Museum of Naval History Etajima

Hiroshima Museums: Museum of Naval History 海軍兵学校

First Service School Japan Maritime Self-Defense Force Etajima

The Museum of Naval History, Etajima, Hiroshima.
Ceremonial Hall, The Museum of Naval History, Hiroshima Prefecture

The Museum of Naval History in Etajima, Hiroshima Prefecture is located inside a Japan Maritime Self-Defense Force base, which serves as an Officer Cadet School.

A visit to the Museum of Naval History includes a tour of the buildings of the former Imperial Japanese Naval Academy, which was established in Etajima in 1888. The museum itself was constructed in 1936 using donations from former Naval Academy graduates "in order to preserve the history and traditions of the Imperial Japanese navy."

The museum was closed in 1945 at the end of World War II and many of its documents destroyed to prevent them falling into enemy hands but the museum was reopened and restored in the 1950's.

The Museum of Naval History, Etajima, Hiroshima.
Ceremonial Hall Interior, The Museum of Naval History, Hiroshima Prefecture

The tour first takes in the granite Daikodo (大講堂; Large Auditorium or Ceremonial Hall) where graduates of the school still receive their certificates of graduation and where entrance ceremonies are held. The white, plaster-ceiling interior has something of the solemnity of a shrine and is delicately lit from numerous windows. The wooden stage is decorated with the Hinomaru Rising Sun flag and Naval Ensign flag, the flag now flown by the JMSDF.

Next the tour passes past the elegant, brick Naval Academy building which was built with thousands of bricks imported from Britain, the foreign nation that helped Japan the most to establish a modern navy from the Meiji Period onwards. There is a photo stop at a narrow entrance leading into a courtyard which is often used in movies and TV dramas, but the tour does not enter the academy proper. The building was designed by a British architect in 1893 and is still used for classrooms and living quarters.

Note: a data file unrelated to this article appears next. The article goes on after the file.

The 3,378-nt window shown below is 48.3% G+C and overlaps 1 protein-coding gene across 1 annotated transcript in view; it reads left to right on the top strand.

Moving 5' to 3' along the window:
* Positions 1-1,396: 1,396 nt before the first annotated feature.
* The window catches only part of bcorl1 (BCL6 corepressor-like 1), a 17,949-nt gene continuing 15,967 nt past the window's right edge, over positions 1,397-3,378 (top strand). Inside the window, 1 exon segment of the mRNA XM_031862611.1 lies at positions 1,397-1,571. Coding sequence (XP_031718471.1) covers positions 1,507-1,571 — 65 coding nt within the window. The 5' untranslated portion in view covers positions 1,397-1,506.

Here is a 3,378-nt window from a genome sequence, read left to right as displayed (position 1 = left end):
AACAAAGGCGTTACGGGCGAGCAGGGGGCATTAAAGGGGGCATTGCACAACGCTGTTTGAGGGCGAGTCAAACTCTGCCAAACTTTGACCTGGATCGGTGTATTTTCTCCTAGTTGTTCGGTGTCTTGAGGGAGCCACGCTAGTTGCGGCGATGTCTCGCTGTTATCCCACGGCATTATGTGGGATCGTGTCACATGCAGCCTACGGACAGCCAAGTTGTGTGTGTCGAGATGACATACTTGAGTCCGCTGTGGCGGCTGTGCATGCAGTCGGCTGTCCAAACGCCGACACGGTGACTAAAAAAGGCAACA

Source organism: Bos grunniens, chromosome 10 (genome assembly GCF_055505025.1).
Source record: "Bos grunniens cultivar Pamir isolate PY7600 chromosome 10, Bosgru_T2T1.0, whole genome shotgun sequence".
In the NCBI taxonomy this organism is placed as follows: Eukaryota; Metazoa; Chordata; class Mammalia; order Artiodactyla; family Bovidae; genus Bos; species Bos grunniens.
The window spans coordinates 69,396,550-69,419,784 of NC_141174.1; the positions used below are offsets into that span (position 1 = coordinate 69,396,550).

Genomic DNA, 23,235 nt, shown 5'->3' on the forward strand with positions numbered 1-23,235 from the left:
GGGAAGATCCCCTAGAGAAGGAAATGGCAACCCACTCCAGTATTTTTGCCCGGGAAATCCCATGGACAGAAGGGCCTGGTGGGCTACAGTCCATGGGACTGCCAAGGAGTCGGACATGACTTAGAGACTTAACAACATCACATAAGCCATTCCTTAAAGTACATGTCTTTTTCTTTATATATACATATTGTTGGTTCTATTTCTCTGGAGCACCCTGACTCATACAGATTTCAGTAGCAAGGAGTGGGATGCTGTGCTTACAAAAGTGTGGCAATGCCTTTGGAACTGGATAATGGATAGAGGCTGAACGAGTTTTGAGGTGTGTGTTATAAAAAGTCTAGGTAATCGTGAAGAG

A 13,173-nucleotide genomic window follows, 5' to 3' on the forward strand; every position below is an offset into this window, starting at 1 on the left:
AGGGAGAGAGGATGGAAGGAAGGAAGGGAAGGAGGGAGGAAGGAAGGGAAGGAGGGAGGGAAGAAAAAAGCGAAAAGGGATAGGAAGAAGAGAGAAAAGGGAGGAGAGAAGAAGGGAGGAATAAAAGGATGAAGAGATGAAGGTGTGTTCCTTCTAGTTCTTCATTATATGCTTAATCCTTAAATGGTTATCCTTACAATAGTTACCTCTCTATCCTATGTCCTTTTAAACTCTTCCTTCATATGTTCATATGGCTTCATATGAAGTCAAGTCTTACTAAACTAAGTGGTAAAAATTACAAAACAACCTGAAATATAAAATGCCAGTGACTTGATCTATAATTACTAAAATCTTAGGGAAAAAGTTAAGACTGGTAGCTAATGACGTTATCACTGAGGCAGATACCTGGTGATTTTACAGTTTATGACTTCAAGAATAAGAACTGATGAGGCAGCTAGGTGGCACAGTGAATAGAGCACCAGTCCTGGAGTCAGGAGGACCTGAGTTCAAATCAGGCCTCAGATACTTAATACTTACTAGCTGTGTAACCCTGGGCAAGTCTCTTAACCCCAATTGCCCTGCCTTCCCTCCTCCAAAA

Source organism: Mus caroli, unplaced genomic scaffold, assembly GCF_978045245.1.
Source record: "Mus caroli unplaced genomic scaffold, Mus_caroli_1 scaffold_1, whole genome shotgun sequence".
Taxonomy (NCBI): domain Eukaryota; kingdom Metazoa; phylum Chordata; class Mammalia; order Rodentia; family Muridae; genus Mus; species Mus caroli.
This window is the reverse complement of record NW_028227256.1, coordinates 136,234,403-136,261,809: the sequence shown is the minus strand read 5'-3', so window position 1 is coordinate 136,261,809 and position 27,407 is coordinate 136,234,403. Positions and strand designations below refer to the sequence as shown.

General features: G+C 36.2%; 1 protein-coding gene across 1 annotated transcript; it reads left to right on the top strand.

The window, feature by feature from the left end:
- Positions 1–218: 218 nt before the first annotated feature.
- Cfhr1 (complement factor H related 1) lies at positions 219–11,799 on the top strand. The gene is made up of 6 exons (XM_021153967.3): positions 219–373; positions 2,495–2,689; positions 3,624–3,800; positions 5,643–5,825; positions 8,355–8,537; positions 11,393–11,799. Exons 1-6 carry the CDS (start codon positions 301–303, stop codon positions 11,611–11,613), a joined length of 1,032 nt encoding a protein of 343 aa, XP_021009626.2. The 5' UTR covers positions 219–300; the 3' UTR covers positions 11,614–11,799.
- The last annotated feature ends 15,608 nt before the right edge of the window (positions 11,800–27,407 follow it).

Next visitors pass to the classical, granite Naval Museum. On our tour we were asked to remove our hats, pause and bow on entry. No photography is allowed inside. The museum is located on the second floor after ascending a large, formal staircase.

Arranged chronologically, the museum has artefacts, documents, uniforms, paintings, weapons and photographs from the early beginnings of the Japanese navy starting with Ryoma Sakamoto and the kaientai in Nagasaki to the Sino-Japanese War of 1894-1895, the Russo-Japanese War from 1904-1905, World War I when Japan fought with the Allies against the Kaiser's Germany, Pearl Harbor and the Pacific War until the end of World War II.

There is much focus on Admiral Heihachiro Togo, Commander-in-Chief of the Japanese fleet during the Russo-Japanese War. Japan's "Nelson" is celebrated in a Bronze Relief Door containing a lock of his hair and showing eight scenes related to the decisive Battle of Tsushima.